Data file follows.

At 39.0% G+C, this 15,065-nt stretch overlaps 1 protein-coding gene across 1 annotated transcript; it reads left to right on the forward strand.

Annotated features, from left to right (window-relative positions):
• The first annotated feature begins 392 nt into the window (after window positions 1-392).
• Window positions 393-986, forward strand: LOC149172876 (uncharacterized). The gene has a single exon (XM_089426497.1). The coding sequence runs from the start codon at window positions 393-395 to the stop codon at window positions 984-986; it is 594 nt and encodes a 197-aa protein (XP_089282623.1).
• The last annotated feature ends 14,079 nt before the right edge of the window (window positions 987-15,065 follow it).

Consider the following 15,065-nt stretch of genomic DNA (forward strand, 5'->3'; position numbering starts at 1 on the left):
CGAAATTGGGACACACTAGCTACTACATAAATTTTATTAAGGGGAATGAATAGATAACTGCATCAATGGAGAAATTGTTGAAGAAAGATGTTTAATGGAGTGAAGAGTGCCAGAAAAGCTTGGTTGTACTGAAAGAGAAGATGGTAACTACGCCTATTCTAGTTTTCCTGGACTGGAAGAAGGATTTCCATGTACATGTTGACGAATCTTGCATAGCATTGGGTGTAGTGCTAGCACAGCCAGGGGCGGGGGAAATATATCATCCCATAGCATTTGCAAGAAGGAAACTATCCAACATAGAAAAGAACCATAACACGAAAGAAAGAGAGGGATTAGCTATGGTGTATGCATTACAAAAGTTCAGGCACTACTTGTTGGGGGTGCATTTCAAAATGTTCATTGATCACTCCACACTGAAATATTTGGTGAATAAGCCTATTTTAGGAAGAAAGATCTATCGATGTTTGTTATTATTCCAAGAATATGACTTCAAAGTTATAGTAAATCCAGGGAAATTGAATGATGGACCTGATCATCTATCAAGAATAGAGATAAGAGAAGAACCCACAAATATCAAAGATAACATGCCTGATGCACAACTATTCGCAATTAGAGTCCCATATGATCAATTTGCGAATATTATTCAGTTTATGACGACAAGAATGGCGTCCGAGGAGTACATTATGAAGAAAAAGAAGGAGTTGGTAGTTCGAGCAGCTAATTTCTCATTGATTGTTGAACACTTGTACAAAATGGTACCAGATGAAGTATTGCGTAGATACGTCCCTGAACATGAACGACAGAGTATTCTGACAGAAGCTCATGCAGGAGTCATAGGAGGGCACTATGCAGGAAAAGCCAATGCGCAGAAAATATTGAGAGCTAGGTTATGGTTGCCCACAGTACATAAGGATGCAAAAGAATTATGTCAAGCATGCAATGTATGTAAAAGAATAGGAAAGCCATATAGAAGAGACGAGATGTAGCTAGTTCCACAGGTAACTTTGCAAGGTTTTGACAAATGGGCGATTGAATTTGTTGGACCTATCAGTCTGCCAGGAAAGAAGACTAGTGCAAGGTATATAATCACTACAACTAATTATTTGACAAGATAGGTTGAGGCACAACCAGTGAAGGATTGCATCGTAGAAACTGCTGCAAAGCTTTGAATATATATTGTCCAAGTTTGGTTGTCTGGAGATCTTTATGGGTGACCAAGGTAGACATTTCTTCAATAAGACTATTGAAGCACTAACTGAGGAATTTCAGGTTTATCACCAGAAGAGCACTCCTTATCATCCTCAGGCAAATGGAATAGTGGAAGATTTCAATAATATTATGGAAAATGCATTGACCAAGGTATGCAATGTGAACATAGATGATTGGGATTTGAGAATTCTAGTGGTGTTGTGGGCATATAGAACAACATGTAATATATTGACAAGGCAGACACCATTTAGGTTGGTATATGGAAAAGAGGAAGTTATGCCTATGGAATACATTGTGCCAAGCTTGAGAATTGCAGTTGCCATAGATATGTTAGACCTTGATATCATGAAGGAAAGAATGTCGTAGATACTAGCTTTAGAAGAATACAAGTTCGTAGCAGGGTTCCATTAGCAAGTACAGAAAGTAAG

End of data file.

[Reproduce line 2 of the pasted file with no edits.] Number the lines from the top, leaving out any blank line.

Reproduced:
Annotated features, from left to right (window-relative positions):